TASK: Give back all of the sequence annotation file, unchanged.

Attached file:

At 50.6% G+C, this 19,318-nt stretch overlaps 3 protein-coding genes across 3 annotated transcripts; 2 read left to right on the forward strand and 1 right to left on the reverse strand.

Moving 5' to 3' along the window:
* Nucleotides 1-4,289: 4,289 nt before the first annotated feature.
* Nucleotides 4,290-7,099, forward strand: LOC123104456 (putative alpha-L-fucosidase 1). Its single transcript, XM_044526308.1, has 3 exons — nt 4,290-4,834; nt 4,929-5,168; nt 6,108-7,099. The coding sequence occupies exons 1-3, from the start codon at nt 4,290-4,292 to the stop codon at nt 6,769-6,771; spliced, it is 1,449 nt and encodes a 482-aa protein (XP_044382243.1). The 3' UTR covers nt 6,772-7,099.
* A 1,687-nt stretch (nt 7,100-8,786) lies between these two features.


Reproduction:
At 50.6% G+C, this 19,318-nt stretch overlaps 3 protein-coding genes across 3 annotated transcripts; 2 read left to right on the forward strand and 1 right to left on the reverse strand.

Moving 5' to 3' along the window:
* Nucleotides 1-4,289: 4,289 nt before the first annotated feature.
* Nucleotides 4,290-7,099, forward strand: LOC123104456 (putative alpha-L-fucosidase 1). Its single transcript, XM_044526308.1, has 3 exons — nt 4,290-4,834; nt 4,929-5,168; nt 6,108-7,099. The coding sequence occupies exons 1-3, from the start codon at nt 4,290-4,292 to the stop codon at nt 6,769-6,771; spliced, it is 1,449 nt and encodes a 482-aa protein (XP_044382243.1). The 3' UTR covers nt 6,772-7,099.
* A 1,687-nt stretch (nt 7,100-8,786) lies between these two features.